Monday, March 3, 2008

Learning to Tithe


Then Melchizedek king of Salem brought out bread and wine; he was the priest of God Most High. And he blessed him and said: “Blessed be Abram of God Most High, possessor of heaven and earth; and blessed be God Most High, who has delivered your enemies into your hand.” And he gave him a tithe of all. (Genesis 14:18-20)

And this stone which I have set as a pillar shall be God's house, and of all that You give me I will surely give a tenth to You. (Genesis 28:22)

Tithing is a somewhat controversial subject for many Christians today. Some legalistically promote it, insisting that if we do not pay the tithe, we are robbing God. Others are virulently opposed to it because in Jesus Christ we are no longer under the Law of Moses. My own understanding is that we are no longer under the obligation of law to tithe; but I find there are Old Testament examples of tithing that predate the law, tithes given freely out of devotion to God. Abraham tithed and was blessed by God (Genesis 14:18-20 and 15:1); so did Jacob (Genesis 28:22). In both instances, the tithe flowed from blessing to blessing. That is, they were blessed both before and after they tithed. Although we are not obligated to tithe, I believe God still honors it today.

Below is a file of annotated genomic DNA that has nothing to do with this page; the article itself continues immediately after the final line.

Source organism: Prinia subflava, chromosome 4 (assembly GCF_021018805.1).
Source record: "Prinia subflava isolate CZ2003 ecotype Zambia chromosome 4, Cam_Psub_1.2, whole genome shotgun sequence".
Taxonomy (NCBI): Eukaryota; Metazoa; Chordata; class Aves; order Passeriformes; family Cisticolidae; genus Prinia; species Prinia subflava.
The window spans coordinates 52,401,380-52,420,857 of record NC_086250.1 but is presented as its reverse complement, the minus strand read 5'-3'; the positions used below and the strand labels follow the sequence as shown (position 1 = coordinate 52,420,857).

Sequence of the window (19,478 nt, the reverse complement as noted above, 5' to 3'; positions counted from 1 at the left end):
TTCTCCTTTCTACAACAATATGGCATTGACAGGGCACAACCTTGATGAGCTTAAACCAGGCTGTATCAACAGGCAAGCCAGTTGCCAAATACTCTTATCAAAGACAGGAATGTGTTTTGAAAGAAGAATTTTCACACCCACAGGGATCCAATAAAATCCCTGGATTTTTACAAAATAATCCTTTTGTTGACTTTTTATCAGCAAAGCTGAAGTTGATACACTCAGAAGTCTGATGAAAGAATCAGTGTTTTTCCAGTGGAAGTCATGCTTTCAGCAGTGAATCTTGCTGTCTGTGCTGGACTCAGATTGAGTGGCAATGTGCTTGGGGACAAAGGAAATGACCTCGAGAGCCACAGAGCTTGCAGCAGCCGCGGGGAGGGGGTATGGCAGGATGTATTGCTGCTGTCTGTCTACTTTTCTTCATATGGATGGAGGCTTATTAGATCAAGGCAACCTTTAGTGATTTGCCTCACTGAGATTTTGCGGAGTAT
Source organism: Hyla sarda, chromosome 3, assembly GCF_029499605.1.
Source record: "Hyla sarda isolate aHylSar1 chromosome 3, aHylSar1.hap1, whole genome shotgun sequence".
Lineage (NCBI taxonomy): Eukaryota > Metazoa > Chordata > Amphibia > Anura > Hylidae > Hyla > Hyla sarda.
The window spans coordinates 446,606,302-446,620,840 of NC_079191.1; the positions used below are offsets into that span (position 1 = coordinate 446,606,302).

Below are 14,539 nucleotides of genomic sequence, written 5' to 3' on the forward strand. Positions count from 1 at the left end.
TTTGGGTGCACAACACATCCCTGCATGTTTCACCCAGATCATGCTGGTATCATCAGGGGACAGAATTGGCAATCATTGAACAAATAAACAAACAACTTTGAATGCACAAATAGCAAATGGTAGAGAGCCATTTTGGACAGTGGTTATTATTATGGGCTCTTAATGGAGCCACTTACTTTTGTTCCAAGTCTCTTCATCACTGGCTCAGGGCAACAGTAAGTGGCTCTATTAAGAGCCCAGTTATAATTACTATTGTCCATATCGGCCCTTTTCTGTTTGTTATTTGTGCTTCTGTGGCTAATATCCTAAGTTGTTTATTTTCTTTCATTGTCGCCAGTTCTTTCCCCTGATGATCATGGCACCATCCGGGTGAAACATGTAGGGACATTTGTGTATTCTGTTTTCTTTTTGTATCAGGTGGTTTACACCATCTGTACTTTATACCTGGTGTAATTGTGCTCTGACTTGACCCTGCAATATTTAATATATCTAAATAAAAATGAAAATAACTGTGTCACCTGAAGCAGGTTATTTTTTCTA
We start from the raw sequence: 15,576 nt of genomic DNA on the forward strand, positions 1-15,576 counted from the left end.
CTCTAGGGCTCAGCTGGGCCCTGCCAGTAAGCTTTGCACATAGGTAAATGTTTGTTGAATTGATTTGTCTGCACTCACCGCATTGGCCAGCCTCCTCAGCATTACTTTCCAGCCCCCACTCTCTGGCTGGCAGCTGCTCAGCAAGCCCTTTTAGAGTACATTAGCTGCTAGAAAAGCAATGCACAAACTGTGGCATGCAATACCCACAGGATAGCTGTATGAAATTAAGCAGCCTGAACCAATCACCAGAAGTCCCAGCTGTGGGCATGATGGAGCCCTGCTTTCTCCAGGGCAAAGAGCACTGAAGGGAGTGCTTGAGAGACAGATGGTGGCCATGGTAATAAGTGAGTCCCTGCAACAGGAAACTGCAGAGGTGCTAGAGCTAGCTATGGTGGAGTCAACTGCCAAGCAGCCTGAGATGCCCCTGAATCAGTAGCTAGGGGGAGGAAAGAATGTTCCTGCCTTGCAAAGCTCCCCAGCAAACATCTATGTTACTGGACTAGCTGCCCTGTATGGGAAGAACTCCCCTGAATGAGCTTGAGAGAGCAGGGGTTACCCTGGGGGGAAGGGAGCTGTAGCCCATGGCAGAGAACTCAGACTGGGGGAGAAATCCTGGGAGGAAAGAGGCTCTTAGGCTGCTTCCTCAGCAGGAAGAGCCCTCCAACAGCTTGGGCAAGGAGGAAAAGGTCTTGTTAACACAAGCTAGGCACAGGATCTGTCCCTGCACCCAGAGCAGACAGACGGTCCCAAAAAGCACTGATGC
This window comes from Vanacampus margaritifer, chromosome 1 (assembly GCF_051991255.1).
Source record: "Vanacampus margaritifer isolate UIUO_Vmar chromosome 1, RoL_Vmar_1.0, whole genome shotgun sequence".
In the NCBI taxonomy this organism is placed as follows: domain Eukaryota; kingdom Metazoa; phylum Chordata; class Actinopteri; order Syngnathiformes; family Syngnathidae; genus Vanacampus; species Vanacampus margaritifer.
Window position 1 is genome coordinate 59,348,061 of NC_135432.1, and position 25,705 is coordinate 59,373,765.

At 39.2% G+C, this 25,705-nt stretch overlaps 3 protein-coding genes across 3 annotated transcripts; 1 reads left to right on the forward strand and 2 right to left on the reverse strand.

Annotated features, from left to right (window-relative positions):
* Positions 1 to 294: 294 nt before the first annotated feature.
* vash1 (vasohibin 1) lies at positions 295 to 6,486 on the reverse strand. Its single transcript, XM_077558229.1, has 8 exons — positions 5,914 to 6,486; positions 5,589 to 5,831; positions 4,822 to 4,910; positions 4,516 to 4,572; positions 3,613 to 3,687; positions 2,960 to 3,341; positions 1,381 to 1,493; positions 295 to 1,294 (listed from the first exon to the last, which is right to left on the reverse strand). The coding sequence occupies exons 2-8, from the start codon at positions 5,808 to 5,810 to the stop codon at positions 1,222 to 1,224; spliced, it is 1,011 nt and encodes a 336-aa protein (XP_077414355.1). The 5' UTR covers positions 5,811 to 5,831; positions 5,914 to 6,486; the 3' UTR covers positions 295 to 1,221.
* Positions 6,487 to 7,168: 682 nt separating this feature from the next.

Tithing is giving, but a precise giving, offering to God the first tenth. It is a priority of giving, the first portion; and it is a proportion of giving, the tenth.

Nobody is cursed for not tithing. Nobody goes without blessing for not tithing, for we have already been given every spiritual blessing in Christ Jesus (Ephesians 1:3), and that is the basis for every manifestation of blessing in the natural realm.

Relationship is key. Neither God, nor prayer, nor tithing is like a vending machine — put your coin in here, pull the lever, and receive your selection there. Rather, it is all about knowing the Lord, hearing His voice, learning His heart, walking with Him, being led by Him. This is soul prosperity, which John talks about in 3 John 2 ("even as your soul prospers"). Gaius, to whom John wrote, understood the heart of God and walked in truth and love. His soul prospered out of his relationship with God. John’s prayer was that the prosperity of his soul would translate into prosperity in all the areas of his life. If right relationship with God is not at the center, neither tithing nor anything else matters. But, as Jesus taught us, when we seek first the kingdom of God (His rule and reign) and His rightness, everything else will be taken care of (Matthew 6:33).